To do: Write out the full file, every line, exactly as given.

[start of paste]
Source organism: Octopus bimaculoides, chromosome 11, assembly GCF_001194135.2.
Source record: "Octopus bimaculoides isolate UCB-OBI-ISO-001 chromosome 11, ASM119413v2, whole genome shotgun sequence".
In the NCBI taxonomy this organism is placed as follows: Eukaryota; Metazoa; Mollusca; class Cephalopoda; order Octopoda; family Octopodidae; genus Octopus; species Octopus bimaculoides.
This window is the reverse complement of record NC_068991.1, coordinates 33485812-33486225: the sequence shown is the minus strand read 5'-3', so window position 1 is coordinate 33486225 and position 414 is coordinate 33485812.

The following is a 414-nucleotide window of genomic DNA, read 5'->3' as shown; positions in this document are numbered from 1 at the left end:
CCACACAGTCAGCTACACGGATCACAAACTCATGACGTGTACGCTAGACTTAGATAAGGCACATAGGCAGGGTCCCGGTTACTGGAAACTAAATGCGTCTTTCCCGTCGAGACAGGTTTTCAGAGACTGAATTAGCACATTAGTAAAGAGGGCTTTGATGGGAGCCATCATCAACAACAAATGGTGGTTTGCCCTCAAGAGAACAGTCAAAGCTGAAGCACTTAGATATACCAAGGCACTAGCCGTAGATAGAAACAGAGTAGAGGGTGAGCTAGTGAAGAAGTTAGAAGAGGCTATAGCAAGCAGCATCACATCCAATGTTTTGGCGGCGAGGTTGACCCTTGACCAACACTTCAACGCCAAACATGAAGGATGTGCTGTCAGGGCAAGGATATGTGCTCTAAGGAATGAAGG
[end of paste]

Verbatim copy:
Source organism: Octopus bimaculoides, chromosome 11, assembly GCF_001194135.2.
Source record: "Octopus bimaculoides isolate UCB-OBI-ISO-001 chromosome 11, ASM119413v2, whole genome shotgun sequence".
In the NCBI taxonomy this organism is placed as follows: Eukaryota; Metazoa; Mollusca; class Cephalopoda; order Octopoda; family Octopodidae; genus Octopus; species Octopus bimaculoides.
This window is the reverse complement of record NC_068991.1, coordinates 33485812-33486225: the sequence shown is the minus strand read 5'-3', so window position 1 is coordinate 33486225 and position 414 is coordinate 33485812.

The following is a 414-nucleotide window of genomic DNA, read 5'->3' as shown; positions in this document are numbered from 1 at the left end:
CCACACAGTCAGCTACACGGATCACAAACTCATGACGTGTACGCTAGACTTAGATAAGGCACATAGGCAGGGTCCCGGTTACTGGAAACTAAATGCGTCTTTCCCGTCGAGACAGGTTTTCAGAGACTGAATTAGCACATTAGTAAAGAGGGCTTTGATGGGAGCCATCATCAACAACAAATGGTGGTTTGCCCTCAAGAGAACAGTCAAAGCTGAAGCACTTAGATATACCAAGGCACTAGCCGTAGATAGAAACAGAGTAGAGGGTGAGCTAGTGAAGAAGTTAGAAGAGGCTATAGCAAGCAGCATCACATCCAATGTTTTGGCGGCGAGGTTGACCCTTGACCAACACTTCAACGCCAAACATGAAGGATGTGCTGTCAGGGCAAGGATATGTGCTCTAAGGAATGAAGG